Perhaps you have witnessed this yourself? You are driving down the motorway, then suddenly there is a concentration of traffic that forces you to slow down – even though there is no apparent reason for it. Very often the cause is an accident on the carriageway in the other direction, and drivers heading in your direction are slowing down to gawk!
I’d seen a similar situation as a youngster, but never understood it. If there was an accident on the main road running past the top of our street, as if by magic, a horde of kids would appear to gawk at it. Perhaps it would have been better, instead of wondering why they did that, would be to ask “Why didn’t I?” Such events held no attraction for me whatsoever.
The only times I have stopped at the scene of an accident have been when I either witnessed it happening, or appeared on the scene so soon after the event, that it was necessary to stop and see if help could be offered.
I see similarities in other places. There is always a requirement for more. The sex act in many films now is so realistically depicted that it is really hard to see the difference between that and pornography. “The Hunger Games” springs to mind as prime example of death now being a requirement for entertainment.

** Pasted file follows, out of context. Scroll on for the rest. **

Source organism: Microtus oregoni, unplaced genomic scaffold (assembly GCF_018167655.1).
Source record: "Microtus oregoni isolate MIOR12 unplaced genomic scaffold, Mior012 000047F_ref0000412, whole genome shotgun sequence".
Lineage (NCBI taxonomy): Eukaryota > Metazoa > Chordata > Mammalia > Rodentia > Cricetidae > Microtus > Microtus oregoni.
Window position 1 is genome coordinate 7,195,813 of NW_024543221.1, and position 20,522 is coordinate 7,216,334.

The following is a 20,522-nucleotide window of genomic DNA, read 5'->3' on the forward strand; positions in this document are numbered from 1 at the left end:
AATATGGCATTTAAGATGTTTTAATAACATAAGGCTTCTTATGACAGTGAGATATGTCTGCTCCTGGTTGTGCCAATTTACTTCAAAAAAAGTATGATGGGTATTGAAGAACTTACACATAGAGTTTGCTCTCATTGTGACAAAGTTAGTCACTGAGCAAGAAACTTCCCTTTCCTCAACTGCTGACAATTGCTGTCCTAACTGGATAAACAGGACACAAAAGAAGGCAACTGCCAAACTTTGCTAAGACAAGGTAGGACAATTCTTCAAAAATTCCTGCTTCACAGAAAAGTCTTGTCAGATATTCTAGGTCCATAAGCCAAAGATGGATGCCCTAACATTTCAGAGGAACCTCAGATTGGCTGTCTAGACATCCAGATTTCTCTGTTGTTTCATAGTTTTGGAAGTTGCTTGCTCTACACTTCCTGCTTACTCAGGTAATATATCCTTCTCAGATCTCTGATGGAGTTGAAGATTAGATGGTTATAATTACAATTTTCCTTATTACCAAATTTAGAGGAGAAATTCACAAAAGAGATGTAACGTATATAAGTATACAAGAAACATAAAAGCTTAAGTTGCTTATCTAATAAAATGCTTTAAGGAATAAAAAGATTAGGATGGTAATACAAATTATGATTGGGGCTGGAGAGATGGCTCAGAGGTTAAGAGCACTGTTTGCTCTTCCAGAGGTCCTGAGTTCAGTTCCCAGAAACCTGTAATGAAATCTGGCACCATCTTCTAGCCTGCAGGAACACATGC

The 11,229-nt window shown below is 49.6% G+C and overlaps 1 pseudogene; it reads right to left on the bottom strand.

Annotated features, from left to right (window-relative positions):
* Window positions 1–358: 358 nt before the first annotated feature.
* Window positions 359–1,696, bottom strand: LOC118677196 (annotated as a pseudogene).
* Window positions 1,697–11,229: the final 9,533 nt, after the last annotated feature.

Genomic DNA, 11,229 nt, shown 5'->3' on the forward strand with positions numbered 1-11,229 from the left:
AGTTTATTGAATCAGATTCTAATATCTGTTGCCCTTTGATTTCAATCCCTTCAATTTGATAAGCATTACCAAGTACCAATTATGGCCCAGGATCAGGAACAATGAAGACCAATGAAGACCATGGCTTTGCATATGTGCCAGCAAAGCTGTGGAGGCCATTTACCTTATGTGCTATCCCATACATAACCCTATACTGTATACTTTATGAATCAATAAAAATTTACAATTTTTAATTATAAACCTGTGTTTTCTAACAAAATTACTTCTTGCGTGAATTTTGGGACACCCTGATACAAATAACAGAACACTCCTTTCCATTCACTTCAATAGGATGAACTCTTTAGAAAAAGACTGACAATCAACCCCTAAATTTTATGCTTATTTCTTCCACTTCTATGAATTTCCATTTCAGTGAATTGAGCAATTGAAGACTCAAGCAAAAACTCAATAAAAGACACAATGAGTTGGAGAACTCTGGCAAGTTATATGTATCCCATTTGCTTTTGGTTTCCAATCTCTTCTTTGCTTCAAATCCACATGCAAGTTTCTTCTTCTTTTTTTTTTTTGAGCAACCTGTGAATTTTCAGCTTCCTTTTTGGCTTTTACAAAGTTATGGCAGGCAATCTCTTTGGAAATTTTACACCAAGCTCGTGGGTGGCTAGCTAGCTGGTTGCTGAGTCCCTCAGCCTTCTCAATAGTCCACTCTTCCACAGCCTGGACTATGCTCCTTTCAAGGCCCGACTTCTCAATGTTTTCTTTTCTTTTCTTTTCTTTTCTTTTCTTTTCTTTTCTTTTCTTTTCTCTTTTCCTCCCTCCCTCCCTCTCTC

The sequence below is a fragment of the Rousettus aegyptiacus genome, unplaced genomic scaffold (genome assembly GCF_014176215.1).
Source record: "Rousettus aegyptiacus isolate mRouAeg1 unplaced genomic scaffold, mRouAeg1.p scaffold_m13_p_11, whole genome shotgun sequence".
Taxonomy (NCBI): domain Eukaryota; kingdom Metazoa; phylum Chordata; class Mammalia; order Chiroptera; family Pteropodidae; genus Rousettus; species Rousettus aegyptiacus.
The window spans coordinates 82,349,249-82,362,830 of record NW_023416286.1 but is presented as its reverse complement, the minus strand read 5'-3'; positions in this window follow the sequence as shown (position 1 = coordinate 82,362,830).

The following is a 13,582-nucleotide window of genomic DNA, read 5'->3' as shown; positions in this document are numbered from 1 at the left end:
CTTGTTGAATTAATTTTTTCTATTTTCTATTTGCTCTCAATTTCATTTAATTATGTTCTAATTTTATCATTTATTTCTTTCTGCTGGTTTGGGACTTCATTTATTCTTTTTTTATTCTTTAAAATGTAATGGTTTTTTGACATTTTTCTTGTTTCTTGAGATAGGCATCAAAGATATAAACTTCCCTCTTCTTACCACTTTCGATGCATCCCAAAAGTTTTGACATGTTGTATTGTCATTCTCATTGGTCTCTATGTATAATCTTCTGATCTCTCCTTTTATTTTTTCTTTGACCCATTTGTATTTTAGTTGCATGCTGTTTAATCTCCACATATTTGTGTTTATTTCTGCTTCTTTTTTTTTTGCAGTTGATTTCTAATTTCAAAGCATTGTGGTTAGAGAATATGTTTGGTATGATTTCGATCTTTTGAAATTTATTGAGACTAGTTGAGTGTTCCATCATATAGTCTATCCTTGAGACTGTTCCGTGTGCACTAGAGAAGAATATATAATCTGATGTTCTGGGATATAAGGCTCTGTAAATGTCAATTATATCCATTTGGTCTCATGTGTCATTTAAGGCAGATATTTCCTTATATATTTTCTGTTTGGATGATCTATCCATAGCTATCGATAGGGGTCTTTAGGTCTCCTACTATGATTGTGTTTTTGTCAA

And for some Israelis, the bombardment of Gaza has become their spectacle of choice.
“When bombs receive applause”
“Twitter uproar over pic of ‘applauding’ Israelis watching night attacks on Gaza”
Although I find such an attitude extremely difficult to stomach, there is worse to come. “CNN has pulled correspondent Diana Magnay out of her post covering the Israeli-Palestinian conflict after the reporter tweeted that Israelis cheering bombs hitting Gaza, and who had allegedly threatened her, were “scum.” See –
“CNN boots reporter from Israel-Gaza conflict after ‘scum’ tweet”
It seems that Diana has bigger balls than her employer, CNN, whose abject apology to the Israeli’s for Diana’s tweet resembles that of a grovelling sycophant!
Although her choice of epithet caused some consternation, her reaction was completely understandable. The Israeli’s on the hill above Sderot had threatened to destroy her car if she wrote one word ‘out of place’. This is transference of rage onto an innocent bystander, and this must be bordering on the barbaric.
This is not the action of civilised people!
Perhaps the choice of epithet was rather apt after all?